A recent class action suit against Burger King alleged the brand had advertised burgers that were approximately 35 percent larger than those it actually served. Now, a Ridgewood, New York man is suing Taco Bell over under-filled wraps…
The Crunchwrap Supreme as pictured in ads and menus (left), and the Crunchwrap
Supreme actually served (right). (Photos from actual statement of claim.)
It may be a sneaky way to save on costs in these desperate days of soaring food prices. Not one, but two international Fast Food brands are being sued over alleged deceptive advertising and ‘overstating menu items’.
Taco Bell under scrutiny
The Bell has, for the past few years, been trying to redeem its once-sterling brand image by bringing in new top management, revamping its menus and implementing a whole host of business model modifications.
But its squeaky-clean new image is being sullied by a new lawsuit that claims the Bell is deceiving patrons by overstating menu items in some ads. In legal terms, as written in the suit, that’s ‘unlawful deceptive acts and practices’, and ‘misleadingly, inaccurately, and deceptively’ depicting its Mexican Pizzas and Crunchwraps in photos and ads.
Plaintiff Frank Siragusa compared a Mexican Pizza he’d just bought to photos of one he’d seen online. He estimated his IRL pizza contained only about 50 percent of the volume of toppings shown on the one in the photo.
The big picture
Siragusa’s statement of claim goes even further, accusing Taco Bell of dastardly business practices that harm not only consumers but competitors:
“Taco Bell’s actions are especially concerning now that inflation, food, and meat prices are very high and many consumers, especially lower income consumers, are struggling financially.”
“Taco Bell’s promise to consumers of a large portion of food with their purchase are also causing consumers to come to, or order from, Taco Bell’s restaurants and make purchases that they would not have otherwise made.”
“Taco Bell is also unfairly competing with restaurants that more fairly advertise the size of their menu items.”
Perhaps the most damning aspect of the lawsuit is the photos included, that clearly show a difference between the content of menu items as depicted in the ads and menu photos, and the products as actually served.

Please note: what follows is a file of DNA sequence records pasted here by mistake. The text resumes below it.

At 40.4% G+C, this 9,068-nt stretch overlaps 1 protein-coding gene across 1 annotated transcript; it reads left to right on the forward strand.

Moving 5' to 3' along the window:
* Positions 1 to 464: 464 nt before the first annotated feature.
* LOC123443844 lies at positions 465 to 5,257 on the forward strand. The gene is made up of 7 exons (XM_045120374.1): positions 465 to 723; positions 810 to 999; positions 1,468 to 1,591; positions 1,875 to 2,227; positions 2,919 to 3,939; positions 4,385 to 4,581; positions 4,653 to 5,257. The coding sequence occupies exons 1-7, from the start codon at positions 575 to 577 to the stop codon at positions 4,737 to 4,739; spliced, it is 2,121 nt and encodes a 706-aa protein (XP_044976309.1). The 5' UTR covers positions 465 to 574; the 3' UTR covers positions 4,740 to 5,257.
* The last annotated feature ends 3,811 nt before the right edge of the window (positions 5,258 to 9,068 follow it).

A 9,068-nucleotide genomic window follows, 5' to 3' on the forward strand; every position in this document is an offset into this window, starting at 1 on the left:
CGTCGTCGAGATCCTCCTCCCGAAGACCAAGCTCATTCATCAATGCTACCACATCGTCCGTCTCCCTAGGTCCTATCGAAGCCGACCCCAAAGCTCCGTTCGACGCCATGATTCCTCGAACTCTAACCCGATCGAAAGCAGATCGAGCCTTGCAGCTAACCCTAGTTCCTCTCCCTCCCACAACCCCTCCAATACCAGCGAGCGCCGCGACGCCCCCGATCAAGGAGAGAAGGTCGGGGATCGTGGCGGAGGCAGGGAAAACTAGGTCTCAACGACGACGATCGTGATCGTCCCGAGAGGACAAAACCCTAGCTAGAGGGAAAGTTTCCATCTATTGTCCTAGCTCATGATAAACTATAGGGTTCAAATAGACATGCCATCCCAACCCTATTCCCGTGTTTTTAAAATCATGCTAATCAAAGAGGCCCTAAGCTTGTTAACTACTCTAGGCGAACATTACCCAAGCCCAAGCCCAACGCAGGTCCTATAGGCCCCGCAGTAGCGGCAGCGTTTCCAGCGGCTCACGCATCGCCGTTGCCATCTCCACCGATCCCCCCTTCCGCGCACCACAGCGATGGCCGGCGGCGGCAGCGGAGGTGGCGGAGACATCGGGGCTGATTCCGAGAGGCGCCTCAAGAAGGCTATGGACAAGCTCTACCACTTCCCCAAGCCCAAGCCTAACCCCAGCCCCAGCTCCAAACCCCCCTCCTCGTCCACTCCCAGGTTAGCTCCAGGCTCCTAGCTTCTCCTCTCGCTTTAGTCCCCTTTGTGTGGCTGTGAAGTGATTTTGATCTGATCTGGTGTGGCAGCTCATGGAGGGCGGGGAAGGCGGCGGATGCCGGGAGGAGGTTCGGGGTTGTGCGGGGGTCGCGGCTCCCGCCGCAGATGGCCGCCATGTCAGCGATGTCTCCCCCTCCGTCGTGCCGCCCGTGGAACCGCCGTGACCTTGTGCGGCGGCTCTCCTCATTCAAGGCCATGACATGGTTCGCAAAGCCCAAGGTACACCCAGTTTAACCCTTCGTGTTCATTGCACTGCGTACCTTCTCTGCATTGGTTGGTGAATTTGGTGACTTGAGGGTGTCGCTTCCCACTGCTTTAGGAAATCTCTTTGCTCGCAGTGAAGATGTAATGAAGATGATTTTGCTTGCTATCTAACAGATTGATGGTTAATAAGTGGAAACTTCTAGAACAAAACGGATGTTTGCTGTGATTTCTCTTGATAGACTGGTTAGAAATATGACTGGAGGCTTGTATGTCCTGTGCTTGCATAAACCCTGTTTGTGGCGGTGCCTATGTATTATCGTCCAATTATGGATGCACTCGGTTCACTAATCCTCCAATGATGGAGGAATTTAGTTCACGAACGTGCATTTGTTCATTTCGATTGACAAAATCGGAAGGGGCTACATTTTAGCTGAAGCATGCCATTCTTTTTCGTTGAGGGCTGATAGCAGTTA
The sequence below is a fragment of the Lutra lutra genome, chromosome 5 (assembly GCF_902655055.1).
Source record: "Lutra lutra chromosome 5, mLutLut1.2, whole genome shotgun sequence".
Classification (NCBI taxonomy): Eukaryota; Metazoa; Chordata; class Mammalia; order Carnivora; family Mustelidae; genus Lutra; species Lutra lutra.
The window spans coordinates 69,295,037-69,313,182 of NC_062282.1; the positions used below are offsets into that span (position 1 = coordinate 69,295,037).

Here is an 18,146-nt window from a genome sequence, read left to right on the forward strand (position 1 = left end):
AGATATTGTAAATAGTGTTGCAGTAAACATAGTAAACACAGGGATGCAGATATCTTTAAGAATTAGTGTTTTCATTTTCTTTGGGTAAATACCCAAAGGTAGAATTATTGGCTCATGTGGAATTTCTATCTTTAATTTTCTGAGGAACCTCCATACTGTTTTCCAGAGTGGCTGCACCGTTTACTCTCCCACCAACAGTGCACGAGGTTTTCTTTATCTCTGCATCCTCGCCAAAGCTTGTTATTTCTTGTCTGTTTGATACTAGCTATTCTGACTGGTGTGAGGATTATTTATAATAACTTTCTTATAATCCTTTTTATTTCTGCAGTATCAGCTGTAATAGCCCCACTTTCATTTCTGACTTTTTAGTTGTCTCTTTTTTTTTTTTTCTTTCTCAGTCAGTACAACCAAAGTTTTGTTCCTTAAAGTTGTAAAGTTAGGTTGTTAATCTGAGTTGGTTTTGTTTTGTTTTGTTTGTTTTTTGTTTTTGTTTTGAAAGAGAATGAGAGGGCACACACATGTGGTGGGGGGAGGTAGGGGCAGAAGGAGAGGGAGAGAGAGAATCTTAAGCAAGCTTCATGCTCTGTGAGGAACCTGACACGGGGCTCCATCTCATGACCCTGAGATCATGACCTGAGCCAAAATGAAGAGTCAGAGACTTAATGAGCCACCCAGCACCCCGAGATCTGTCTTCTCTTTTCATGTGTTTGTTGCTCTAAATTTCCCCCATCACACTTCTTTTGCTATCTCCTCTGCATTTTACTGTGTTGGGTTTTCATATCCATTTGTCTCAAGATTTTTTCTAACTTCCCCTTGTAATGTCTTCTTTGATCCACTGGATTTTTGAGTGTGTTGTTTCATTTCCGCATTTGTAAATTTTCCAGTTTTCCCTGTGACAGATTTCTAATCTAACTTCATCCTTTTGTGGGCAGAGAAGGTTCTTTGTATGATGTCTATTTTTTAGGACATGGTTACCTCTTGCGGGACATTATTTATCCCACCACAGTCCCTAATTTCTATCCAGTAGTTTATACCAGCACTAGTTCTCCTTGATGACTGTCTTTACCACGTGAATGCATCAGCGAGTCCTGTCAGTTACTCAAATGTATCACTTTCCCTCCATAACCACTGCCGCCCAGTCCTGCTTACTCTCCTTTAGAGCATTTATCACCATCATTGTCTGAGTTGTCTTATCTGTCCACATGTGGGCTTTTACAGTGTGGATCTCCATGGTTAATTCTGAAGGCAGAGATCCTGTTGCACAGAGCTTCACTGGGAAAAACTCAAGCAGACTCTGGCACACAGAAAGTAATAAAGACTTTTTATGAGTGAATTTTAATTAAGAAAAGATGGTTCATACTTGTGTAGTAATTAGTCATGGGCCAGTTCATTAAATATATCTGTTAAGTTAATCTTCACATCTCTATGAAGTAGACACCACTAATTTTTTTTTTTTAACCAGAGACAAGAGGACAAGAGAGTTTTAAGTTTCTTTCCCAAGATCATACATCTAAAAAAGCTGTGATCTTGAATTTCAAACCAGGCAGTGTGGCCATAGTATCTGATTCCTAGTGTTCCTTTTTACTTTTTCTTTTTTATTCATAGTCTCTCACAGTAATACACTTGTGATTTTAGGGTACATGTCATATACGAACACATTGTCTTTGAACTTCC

The Mexican Pizza as pictured in ads and menus (left), and the Mexican Pizza
actually served (right). (Photos from actual statement of claim.)
On the other hand
Legal experts say the Bell is likely to come back with claims that, since they don’t state quantities of filings or toppings for their Crunchwraps or Pizzas, they are technically not cheating. If it was, say, McDonald’s serving a Quarter Pounder that could be proven to not weigh at least 4 oz. before cooking, the case would be more clear-cut.
However… “Taco Bell does not adequately disclose the weight of the beef or filling,” one of Siragusa’s attorneys, Anthony Russo, told Reuters. “Plaintiff did not make any purchases of the product based on any weight disclosure but solely based on the picture of the product, as we believe most consumers do.”
As I hinted above, skimping on the meat in Fast Food menu items is probably the easiest way for brands to save on costs. And they’re hurting for number of reasons.
Many jurisdictions have mandated steep increases on the minimum wages paid to Fast Food workers.
FF brands have also been pouring millions into developing new business models for the future, emphasizing delivery, take-out and drive-thru service over eat-in dining.
Hand in hand with that goes a new interest by FF chains in automating their operations to reduce the size of their payrolls.
What Taco Bell, Burger King and other Fast Food players don’t seem to get is, consumers aren’t stupid. And folks like Mr. Siragusa and Walter Coleman, the Florida resident pursuing the Burger King lawsuit, are speaking out loudly and publicly on behalf of legions of customers. If I was BK or TB top brass, I’d be really concerned about how badly the current lawsuits are hurting to my brand profile…
~ Maggie J.